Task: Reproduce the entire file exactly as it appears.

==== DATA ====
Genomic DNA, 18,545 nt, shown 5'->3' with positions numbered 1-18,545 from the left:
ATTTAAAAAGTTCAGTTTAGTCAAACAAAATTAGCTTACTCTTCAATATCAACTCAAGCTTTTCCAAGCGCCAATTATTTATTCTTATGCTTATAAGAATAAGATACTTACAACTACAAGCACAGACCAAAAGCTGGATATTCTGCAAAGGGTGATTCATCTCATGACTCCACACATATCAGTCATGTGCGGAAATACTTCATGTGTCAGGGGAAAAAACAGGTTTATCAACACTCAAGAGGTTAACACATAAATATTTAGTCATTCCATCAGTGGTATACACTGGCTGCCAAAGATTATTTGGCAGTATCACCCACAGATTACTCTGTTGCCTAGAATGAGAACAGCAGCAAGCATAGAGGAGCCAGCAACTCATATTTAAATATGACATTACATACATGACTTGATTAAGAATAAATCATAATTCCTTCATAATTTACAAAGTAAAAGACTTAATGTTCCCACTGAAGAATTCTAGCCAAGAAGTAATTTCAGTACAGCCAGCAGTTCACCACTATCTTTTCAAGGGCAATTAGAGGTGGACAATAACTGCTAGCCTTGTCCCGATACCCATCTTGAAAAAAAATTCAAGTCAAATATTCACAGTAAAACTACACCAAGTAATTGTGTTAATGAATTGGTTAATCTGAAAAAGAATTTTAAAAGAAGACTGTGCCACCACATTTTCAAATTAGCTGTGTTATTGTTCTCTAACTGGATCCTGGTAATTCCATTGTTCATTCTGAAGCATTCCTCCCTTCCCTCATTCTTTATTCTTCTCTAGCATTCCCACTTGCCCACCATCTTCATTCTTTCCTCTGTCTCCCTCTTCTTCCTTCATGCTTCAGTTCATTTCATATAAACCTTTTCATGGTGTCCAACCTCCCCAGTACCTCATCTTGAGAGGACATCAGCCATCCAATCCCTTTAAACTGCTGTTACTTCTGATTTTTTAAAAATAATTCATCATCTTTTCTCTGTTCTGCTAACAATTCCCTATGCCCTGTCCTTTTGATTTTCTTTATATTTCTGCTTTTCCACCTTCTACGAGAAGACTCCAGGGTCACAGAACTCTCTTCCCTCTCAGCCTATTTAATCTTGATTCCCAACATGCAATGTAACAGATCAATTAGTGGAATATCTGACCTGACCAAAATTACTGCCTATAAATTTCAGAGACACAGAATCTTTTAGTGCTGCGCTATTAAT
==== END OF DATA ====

Genomic DNA, 18,545 nt, shown 5'->3' with positions numbered 1-18,545 from the left:
ATTTAAAAAGTTCAGTTTAGTCAAACAAAATTAGCTTACTCTTCAATATCAACTCAAGCTTTTCCAAGCGCCAATTATTTATTCTTATGCTTATAAGAATAAGATACTTACAACTACAAGCACAGACCAAAAGCTGGATATTCTGCAAAGGGTGATTCATCTCATGACTCCACACATATCAGTCATGTGCGGAAATACTTCATGTGTCAGGGGAAAAAACAGGTTTATCAACACTCAAGAGGTTAACACATAAATATTTAGTCATTCCATCAGTGGTATACACTGGCTGCCAAAGATTATTTGGCAGTATCACCCACAGATTACTCTGTTGCCTAGAATGAGAACAGCAGCAAGCATAGAGGAGCCAGCAACTCATATTTAAATATGACATTACATACATGACTTGATTAAGAATAAATCATAATTCCTTCATAATTTACAAAGTAAAAGACTTAATGTTCCCACTGAAGAATTCTAGCCAAGAAGTAATTTCAGTACAGCCAGCAGTTCACCACTATCTTTTCAAGGGCAATTAGAGGTGGACAATAACTGCTAGCCTTGTCCCGATACCCATCTTGAAAAAAAATTCAAGTCAAATATTCACAGTAAAACTACACCAAGTAATTGTGTTAATGAATTGGTTAATCTGAAAAAGAATTTTAAAAGAAGACTGTGCCACCACATTTTCAAATTAGCTGTGTTATTGTTCTCTAACTGGATCCTGGTAATTCCATTGTTCATTCTGAAGCATTCCTCCCTTCCCTCATTCTTTATTCTTCTCTAGCATTCCCACTTGCCCACCATCTTCATTCTTTCCTCTGTCTCCCTCTTCTTCCTTCATGCTTCAGTTCATTTCATATAAACCTTTTCATGGTGTCCAACCTCCCCAGTACCTCATCTTGAGAGGACATCAGCCATCCAATCCCTTTAAACTGCTGTTACTTCTGATTTTTTAAAAATAATTCATCATCTTTTCTCTGTTCTGCTAACAATTCCCTATGCCCTGTCCTTTTGATTTTCTTTATATTTCTGCTTTTCCACCTTCTACGAGAAGACTCCAGGGTCACAGAACTCTCTTCCCTCTCAGCCTATTTAATCTTGATTCCCAACATGCAATGTAACAGATCAATTAGTGGAATATCTGACCTGACCAAAATTACTGCCTATAAATTTCAGAGACACAGAATCTTTTAGTGCTGCGCTATTAAT